ERIN – Town council here is taking another look at allowing cannabis shops after receiving public inquiries about retail stores in the area.
In a June 15 meeting, Erin councillors approved a motion to direct staff to conduct a public survey to determine residents’ opinions on allowing cannabis stores in the municipality.
In January of 2018, municipalities had to decide whether to opt in or opt out of cannabis retail. Once opted in, municipalities were told they could not opt out.
The town was one of three municipalities in the county at the time that opted-out; the others were Centre Wellington and Mapleton.
Council conducted a survey in 2018 that found 49.6 per cent of respondents were opposed to cannabis retail and 47.4% were in favour.
After receiving multiple inquiries regarding opportunities for cannabis retail, council directed staff in February to take a second look and report on the feasibility of opting in.
Planning consultant Angela Sciberras presented an update at the June 15 meeting. Included in her list of the “pros” of allowing cannabis shops as:
- potential for future funding opportunities;
- potential to reduce the illegal trade; and
- benefiting the local economy by increasing employment and expanding the tax base, while utilizing vacant retail space and increasing local spending.
However, the downsides, she added, are: the need for additional smoking bylaws and additional enforcement, with little control over the number of stores and their locations, which raised concerns from staff over clustering.
Sciberras also noted the town would be a commenting agency only and have just 15 days from the date a new store application is posted to review and respond to it.
Councillor Michael Robins asked for clarification on the lack of control over clustering of stores, noting Burlington requires cannabis stores to be 500 metres apart from one another.
Sciberras replied it was a policy statement and not a bylaw, adding the Association of Municipalities Ontario had prepared a policy statement template for municipalities to use that recognizes the regulations the province set up aren’t adequate.
“They have encouraged municipalities to have guidelines for more stringent rules, but they are guidelines,” Sciberras said.
Robins also raised concerns regarding control over the look and feel of the stores.
“Is there anything that we can do to ensure the retail establishments will satisfy a certain standard?” he asked.
Sciberras responded the stores would be treated as any other retail store and council can’t apply individual retail requirements.
Councillor Rob Smith brought up concerns of proximity to daycares and teaching facilities.
“I’m assuming that if a place was allowed to operate as a cannabis retail store, that in itself anybody applying for daycare…that would restrict them, I’m assuming,” said Smith.
Sciberras explained cannabis stores would not restrict the location of daycares, but a new school would be located a minimum of 150 metres from a cannabis retail store.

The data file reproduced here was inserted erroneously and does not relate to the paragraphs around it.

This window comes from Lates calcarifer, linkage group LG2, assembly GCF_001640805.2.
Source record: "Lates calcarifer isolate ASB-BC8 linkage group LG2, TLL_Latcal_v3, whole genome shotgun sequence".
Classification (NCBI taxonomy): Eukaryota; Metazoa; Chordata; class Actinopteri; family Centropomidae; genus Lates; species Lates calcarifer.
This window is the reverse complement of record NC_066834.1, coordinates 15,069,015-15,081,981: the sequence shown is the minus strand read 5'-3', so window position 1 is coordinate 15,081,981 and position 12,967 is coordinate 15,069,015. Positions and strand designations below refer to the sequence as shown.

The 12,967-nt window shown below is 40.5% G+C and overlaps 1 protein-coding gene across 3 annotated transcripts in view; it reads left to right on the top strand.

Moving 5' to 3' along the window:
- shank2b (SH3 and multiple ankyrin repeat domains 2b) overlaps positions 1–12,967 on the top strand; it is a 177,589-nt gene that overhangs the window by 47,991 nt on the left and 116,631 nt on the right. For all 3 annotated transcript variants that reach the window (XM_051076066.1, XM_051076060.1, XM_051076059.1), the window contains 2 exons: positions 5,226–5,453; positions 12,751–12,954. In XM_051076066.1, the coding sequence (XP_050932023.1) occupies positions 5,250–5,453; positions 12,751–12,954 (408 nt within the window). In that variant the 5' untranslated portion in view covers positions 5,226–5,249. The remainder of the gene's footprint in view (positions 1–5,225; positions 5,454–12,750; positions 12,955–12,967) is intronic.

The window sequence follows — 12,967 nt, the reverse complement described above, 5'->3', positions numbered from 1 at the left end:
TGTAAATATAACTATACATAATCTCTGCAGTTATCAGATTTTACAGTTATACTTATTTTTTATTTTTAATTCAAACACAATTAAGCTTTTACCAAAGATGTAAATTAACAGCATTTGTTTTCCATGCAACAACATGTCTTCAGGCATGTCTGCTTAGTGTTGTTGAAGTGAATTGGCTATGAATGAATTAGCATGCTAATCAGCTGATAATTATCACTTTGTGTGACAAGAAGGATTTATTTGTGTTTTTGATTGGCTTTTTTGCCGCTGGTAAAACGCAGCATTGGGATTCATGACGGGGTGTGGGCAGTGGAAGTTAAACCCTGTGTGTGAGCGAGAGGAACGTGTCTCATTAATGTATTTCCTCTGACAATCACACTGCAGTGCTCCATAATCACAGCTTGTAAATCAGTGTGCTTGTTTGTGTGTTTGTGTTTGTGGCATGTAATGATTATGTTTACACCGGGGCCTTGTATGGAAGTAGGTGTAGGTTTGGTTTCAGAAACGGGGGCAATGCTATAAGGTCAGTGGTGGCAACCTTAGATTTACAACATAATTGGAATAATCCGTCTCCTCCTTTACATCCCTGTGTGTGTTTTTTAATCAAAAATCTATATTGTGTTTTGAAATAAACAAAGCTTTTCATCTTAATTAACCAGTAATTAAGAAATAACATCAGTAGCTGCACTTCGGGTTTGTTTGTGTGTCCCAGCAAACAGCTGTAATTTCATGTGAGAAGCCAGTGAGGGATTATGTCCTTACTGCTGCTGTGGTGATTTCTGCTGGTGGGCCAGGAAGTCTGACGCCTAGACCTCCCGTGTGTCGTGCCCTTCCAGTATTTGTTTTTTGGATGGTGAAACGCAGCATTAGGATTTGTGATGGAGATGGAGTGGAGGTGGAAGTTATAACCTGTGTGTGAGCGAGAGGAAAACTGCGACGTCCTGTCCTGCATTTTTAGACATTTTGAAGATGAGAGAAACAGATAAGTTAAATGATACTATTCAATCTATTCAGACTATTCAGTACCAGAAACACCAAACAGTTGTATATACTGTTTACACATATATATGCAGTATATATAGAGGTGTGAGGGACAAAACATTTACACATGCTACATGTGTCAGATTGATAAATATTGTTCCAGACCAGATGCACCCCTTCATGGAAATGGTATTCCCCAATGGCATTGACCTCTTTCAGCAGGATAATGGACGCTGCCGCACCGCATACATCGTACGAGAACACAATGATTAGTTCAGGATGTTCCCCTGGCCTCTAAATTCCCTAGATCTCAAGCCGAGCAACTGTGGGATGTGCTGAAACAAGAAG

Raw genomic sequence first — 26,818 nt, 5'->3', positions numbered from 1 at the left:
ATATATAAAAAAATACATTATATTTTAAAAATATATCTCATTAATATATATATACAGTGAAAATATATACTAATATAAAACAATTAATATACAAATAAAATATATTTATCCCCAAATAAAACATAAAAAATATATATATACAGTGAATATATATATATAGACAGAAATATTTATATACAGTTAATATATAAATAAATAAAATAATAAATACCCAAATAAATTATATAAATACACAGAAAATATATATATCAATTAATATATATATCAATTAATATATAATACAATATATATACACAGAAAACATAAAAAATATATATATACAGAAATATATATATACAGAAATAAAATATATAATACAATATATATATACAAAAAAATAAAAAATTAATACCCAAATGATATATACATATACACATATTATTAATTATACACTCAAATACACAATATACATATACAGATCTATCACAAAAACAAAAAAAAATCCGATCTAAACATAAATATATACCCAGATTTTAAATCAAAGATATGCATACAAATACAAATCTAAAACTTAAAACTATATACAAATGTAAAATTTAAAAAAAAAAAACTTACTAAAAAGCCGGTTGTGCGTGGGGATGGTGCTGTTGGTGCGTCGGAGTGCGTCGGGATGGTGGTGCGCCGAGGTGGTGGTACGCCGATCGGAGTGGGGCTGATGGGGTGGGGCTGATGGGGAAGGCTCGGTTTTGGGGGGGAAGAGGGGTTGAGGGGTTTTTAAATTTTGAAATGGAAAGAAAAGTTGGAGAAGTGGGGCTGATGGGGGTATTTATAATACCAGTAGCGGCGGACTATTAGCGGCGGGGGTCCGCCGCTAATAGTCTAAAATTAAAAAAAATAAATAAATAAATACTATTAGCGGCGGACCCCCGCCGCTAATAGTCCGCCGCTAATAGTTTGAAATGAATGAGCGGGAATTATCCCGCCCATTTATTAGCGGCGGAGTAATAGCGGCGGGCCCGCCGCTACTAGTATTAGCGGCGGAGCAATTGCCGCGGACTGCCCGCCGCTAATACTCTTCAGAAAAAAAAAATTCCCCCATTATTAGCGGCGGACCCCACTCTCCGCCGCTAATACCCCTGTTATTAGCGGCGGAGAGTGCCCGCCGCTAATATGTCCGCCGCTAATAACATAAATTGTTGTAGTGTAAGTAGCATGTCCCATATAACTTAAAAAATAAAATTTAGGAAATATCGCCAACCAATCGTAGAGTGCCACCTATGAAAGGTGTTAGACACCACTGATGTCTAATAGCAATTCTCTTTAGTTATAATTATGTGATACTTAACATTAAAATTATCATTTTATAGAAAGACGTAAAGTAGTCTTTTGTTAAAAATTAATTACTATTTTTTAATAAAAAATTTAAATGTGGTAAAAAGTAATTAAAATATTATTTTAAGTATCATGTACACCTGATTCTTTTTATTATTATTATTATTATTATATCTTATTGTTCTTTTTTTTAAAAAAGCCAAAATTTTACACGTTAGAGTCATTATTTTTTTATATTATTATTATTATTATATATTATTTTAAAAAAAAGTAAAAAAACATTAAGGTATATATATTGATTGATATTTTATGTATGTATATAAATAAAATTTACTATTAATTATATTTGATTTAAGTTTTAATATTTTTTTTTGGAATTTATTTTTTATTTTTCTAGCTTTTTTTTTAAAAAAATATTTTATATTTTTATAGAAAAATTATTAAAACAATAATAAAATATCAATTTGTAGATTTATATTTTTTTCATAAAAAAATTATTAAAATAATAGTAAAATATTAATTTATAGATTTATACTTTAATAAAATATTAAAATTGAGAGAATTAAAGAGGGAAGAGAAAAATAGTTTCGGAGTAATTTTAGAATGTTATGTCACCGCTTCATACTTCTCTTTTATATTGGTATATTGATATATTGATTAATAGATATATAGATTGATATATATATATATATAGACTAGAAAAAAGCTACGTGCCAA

Councillor Jamie Cheyne asked, “So if we stay out, is there a perpetual ability to opt in in the future or will it be a deadline for that…to opt in if we want to?”
Sciberras noted should council choose to opt in at a later date, it would risk potential changes to funding available at that time.
Robins said he likes the idea “of having another survey and to doing more due diligence with respect to the impact on the other communities.
“I think it may be viewed completely different now…compared to two years ago.”
Councillor John Brennan agreed with Robins, adding he’s still uncertain about the issue.
“I want to second that idea of having another survey,” Brennan said.
“I’m leery because we have no real ability to enforce and (have) any bylaws around them, but I think going back to our residents and asking the question again… I think that’s a worthwhile effort.”
Council approved a motion to direct staff to consult with the public to find out if opinion has changed since the town chose to opt-out of allowing retail stores.
Staff will report back to council with a recommendation based on the public survey.
There is currently one cannabis shop open in Wellington County. The Green Cloud Cannabis on Wellington Road 109 in Arthur is part of a chain that has other outlets in Listowel and Etobicoke.
The following applications have been submitted to the Alcohol and Gaming Commission of Ontario (AGCO) for cannabis stores in the county:
- Cannabis Stop Inc., 168 George St., Arthur;
- Fratelli and Co., 514 Main St. N., Mount Forest;
- Pop’s Cannabis Co., 285 Main St. S., Mount Forest;
- Taste Buds Cannabis, 155 Main St. S. in Rockwood; and
- GreenSpace Co, 126 Main St. S. Rockwood.
The public commenting period for the above stores has ended, with the exception of Pop’s Cannabis in Mount Forest, which has an end date of June 19.
There are also 22 AGCO applications at various stages of the process for Guelph cannabis stores, including eight that are already open or approved to open.
-With files from Chris Daponte